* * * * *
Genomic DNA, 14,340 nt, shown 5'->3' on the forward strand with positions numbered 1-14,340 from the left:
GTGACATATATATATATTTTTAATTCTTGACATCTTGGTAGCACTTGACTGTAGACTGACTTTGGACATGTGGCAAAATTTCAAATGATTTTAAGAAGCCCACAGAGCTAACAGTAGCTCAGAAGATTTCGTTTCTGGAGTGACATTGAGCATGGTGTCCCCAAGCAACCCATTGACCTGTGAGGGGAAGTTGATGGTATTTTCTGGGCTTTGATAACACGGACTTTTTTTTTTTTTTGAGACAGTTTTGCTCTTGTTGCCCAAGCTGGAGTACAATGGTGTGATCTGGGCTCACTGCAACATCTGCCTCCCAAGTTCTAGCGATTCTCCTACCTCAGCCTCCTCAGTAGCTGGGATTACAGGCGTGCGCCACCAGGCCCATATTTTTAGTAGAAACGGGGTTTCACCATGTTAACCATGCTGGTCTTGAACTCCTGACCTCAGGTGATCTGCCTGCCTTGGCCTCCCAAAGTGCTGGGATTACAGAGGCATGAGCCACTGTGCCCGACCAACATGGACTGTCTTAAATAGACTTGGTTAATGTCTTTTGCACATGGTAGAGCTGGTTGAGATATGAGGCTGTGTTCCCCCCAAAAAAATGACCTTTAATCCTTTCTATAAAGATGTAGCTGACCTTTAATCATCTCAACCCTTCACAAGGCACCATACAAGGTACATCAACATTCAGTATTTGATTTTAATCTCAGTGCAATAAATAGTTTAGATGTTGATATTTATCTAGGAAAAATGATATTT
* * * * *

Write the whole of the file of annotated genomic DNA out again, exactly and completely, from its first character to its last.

Genomic DNA, 14,340 nt, shown 5'->3' on the forward strand with positions numbered 1-14,340 from the left:
GTGACATATATATATATTTTTAATTCTTGACATCTTGGTAGCACTTGACTGTAGACTGACTTTGGACATGTGGCAAAATTTCAAATGATTTTAAGAAGCCCACAGAGCTAACAGTAGCTCAGAAGATTTCGTTTCTGGAGTGACATTGAGCATGGTGTCCCCAAGCAACCCATTGACCTGTGAGGGGAAGTTGATGGTATTTTCTGGGCTTTGATAACACGGACTTTTTTTTTTTTTTGAGACAGTTTTGCTCTTGTTGCCCAAGCTGGAGTACAATGGTGTGATCTGGGCTCACTGCAACATCTGCCTCCCAAGTTCTAGCGATTCTCCTACCTCAGCCTCCTCAGTAGCTGGGATTACAGGCGTGCGCCACCAGGCCCATATTTTTAGTAGAAACGGGGTTTCACCATGTTAACCATGCTGGTCTTGAACTCCTGACCTCAGGTGATCTGCCTGCCTTGGCCTCCCAAAGTGCTGGGATTACAGAGGCATGAGCCACTGTGCCCGACCAACATGGACTGTCTTAAATAGACTTGGTTAATGTCTTTTGCACATGGTAGAGCTGGTTGAGATATGAGGCTGTGTTCCCCCCAAAAAAATGACCTTTAATCCTTTCTATAAAGATGTAGCTGACCTTTAATCATCTCAACCCTTCACAAGGCACCATACAAGGTACATCAACATTCAGTATTTGATTTTAATCTCAGTGCAATAAATAGTTTAGATGTTGATATTTATCTAGGAAAAATGATATTT